The American-News welcomes letters of opinion from our readers.

The American-News welcomes letters of opinion from our readers. Letters regarding current local and national news items are encouraged. All letters are subject to editing for length and style. Letters containing potentially libelous or obscene statements will not be published. Letters must contain name, address and phone number for verification and in case of questions. E-mail letters to: bolson@montenews.com Letters may also be mailed to:  Editor, Montevideo Publishing, P.O. Box 99, Montevideo, MN 56265

Calvary Baptists don’t condone funeral protests

We received an anonymous call at Calvary Baptist Church from a member of the Montevideo community expressing their anger at Baptists for protesting at funerals of people killed during the tragic Orlando shooting on June 12th.  

It is the Westboro Baptist group that is known for protesting at funerals that is doing this.  I agree with the caller that protesting at these funerals is appalling behavior. The actions of this sick group in no way represent the beliefs, attitudes or actions of Calvary Baptist Church or Baptists in general.   

One Baptist congregation in Orlando that is part of our denomination is CrossPointe Church. CrossPointe is providing clothing and gift cards to five families of victims, about 30 to 40 people. They are giving $25 Panera cards to family members visiting the hospital (Panera is nearby) and $50 gas cards to assist with transportation costs. The church is also writing notes to first responders and inserting gift cards to area businesses. These are actions that align with the beliefs of Calvary Baptist in Montevideo and are an example of being the church.

What took place in Orlando has led to many conversations and opinions on what should be done in response. On Sunday, I shared these three suggestions as appropriate responses.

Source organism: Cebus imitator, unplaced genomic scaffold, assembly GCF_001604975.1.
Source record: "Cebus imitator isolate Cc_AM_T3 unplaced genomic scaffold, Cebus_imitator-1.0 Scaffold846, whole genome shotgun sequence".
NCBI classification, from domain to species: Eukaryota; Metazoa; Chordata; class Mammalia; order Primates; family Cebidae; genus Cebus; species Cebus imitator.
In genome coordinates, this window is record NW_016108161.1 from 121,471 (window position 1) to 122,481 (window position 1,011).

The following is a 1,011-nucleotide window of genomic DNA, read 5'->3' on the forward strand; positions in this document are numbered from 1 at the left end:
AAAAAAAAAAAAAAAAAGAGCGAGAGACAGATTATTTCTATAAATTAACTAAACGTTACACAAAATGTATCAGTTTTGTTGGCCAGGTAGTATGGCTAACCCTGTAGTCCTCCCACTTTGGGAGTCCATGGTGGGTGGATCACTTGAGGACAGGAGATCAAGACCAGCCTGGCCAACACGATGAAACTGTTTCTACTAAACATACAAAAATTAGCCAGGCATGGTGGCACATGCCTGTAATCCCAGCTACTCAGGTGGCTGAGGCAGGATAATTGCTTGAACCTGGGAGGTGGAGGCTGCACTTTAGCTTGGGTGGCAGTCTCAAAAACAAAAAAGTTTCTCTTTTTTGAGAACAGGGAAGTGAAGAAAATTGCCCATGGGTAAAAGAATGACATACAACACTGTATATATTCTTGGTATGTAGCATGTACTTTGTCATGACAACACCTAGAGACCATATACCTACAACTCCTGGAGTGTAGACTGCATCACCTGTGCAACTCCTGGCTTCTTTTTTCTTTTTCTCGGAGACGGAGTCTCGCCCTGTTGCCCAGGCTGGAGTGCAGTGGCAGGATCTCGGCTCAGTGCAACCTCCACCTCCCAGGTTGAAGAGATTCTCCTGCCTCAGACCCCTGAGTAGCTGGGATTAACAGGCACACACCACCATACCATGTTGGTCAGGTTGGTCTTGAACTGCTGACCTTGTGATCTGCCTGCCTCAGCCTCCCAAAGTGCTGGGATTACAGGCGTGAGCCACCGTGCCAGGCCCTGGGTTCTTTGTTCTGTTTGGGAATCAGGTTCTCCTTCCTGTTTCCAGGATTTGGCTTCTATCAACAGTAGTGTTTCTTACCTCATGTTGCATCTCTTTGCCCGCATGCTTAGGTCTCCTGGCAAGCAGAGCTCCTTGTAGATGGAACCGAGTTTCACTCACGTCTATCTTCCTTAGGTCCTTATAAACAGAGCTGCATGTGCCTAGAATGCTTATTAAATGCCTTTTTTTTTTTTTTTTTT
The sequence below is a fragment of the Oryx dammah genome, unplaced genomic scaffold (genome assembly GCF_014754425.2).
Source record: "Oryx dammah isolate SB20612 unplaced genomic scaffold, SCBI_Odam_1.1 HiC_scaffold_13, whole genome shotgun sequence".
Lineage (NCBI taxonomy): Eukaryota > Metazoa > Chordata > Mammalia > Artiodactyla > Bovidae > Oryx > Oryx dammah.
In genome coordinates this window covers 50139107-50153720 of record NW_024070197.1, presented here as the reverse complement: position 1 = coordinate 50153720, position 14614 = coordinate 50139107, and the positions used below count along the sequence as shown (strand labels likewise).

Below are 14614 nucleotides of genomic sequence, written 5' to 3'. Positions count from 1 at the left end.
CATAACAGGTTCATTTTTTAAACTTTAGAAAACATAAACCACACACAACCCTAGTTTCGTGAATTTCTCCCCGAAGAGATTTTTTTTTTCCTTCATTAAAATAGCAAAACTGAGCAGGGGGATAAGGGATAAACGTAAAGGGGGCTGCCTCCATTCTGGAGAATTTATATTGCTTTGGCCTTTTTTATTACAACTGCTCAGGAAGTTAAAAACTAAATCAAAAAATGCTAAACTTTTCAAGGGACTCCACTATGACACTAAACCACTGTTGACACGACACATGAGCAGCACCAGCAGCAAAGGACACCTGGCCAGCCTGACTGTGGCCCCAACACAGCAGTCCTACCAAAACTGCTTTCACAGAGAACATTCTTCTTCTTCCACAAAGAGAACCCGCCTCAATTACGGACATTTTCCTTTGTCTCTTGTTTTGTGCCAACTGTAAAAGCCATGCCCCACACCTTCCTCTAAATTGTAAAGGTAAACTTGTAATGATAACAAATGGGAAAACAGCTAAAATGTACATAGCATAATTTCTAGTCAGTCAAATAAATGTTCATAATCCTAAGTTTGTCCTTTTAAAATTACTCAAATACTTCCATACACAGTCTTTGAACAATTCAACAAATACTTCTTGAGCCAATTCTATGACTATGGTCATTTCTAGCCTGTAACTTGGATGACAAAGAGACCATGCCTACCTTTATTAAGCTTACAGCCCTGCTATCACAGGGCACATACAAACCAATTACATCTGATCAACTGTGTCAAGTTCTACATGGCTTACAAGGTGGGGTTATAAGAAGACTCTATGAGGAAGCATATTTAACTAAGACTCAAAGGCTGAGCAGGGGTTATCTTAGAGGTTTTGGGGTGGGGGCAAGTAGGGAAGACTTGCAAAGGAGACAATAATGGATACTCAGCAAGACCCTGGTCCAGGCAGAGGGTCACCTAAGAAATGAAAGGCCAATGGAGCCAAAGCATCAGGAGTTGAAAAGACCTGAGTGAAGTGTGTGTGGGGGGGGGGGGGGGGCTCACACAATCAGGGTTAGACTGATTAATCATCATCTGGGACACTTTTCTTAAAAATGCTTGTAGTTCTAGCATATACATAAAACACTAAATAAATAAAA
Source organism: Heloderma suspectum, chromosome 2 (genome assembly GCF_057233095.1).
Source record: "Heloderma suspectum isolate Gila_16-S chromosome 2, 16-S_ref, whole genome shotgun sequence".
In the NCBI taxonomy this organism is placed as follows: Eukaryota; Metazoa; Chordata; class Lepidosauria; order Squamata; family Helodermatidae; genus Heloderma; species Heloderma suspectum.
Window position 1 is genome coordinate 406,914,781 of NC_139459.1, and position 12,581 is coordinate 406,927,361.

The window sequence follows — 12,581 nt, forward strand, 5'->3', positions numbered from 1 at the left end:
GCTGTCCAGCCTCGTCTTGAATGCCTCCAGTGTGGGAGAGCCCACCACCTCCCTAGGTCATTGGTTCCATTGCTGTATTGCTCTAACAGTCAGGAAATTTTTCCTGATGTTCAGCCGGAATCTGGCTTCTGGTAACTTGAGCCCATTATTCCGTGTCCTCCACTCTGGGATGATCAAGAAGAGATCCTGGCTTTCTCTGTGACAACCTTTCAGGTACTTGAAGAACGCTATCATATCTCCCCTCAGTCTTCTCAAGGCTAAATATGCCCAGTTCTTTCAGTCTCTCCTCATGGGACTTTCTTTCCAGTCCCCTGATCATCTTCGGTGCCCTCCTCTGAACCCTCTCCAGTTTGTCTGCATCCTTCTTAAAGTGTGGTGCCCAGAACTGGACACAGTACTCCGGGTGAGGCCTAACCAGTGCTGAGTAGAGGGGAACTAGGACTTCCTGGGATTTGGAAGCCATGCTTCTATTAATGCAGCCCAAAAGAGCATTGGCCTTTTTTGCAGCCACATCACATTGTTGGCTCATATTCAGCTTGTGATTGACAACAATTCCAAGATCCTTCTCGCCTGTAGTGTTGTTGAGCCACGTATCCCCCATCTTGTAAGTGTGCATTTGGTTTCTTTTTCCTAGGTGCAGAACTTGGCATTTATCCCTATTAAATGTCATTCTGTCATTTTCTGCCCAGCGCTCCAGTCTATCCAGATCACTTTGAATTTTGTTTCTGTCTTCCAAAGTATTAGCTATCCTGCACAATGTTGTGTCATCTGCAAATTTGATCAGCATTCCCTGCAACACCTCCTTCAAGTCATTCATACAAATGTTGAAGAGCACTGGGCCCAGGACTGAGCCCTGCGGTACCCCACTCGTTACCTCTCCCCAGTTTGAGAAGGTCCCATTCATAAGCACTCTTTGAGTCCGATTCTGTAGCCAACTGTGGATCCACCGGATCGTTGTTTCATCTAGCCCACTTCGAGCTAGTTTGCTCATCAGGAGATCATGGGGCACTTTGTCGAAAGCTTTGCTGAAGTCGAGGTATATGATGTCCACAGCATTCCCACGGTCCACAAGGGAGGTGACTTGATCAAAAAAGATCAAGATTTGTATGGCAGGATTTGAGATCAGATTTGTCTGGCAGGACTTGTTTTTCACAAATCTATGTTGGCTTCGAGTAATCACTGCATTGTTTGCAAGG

First, know that our hope is in Jesus. Changes to laws and policies may be appropriate, but don’t put your hope in those, put your hope in Jesus. Second, grieve with those who grieve.  Forty-nine people who were created in God’s image and who Jesus died for on the cross were killed in Orlando. Third, soundly reject violence as the answer.  There is a temptation to want to take matters into our own hands and combat violence with violence. With grace and truth be willing to challenge this thinking in yourself and others.

The anonymous call to our church is a reminder to me of the importance of taking time to build relationships and talking personally with others to understand their beliefs and actions before making conclusions. I can’t make the Westboro group take Baptist out of their name, but I can assure you that their actions are rejected by Calvary Baptist Church.  

—Pastor Gregg Zeidler

Montevideo

Our freedom is not free

As we approach the Fourth of July and the celebration of the birth of our great nation, let us always hold both of these concepts very dearly.

Our liberty is not easily won or easily kept. We can have them, but do you, your countrymen and women, or more precisely, your government, allow you to utilize them.

When law upon law is piled upon our people, soon many don’t know which way to act, operate or know where to turn for answers to life itself. Having these gifts is one thing, but to know and to act with or utilize them in every day life is different.

Freedom is not free! Liberty is lost when quickly given away or you allow it to be taken from you.

Today we have a society turned upside down. A few — many times a very few — will wrest the control of our freedom, liberty, away very quickly. Three hairs on the dog’s tail wag the dog, or so they would wish.

When people don’t exercise their liberties, don’t choose to check out the real problems in life, discern what good solutions are, mount a defense and vote accordingly, we lose big-time. Then, apathy, our arch enemy, can step in and the greatness is soon gone, as it is in so many parts of our world.

Don’t let this happen to you or us.

—Dave Swenson

Montevideo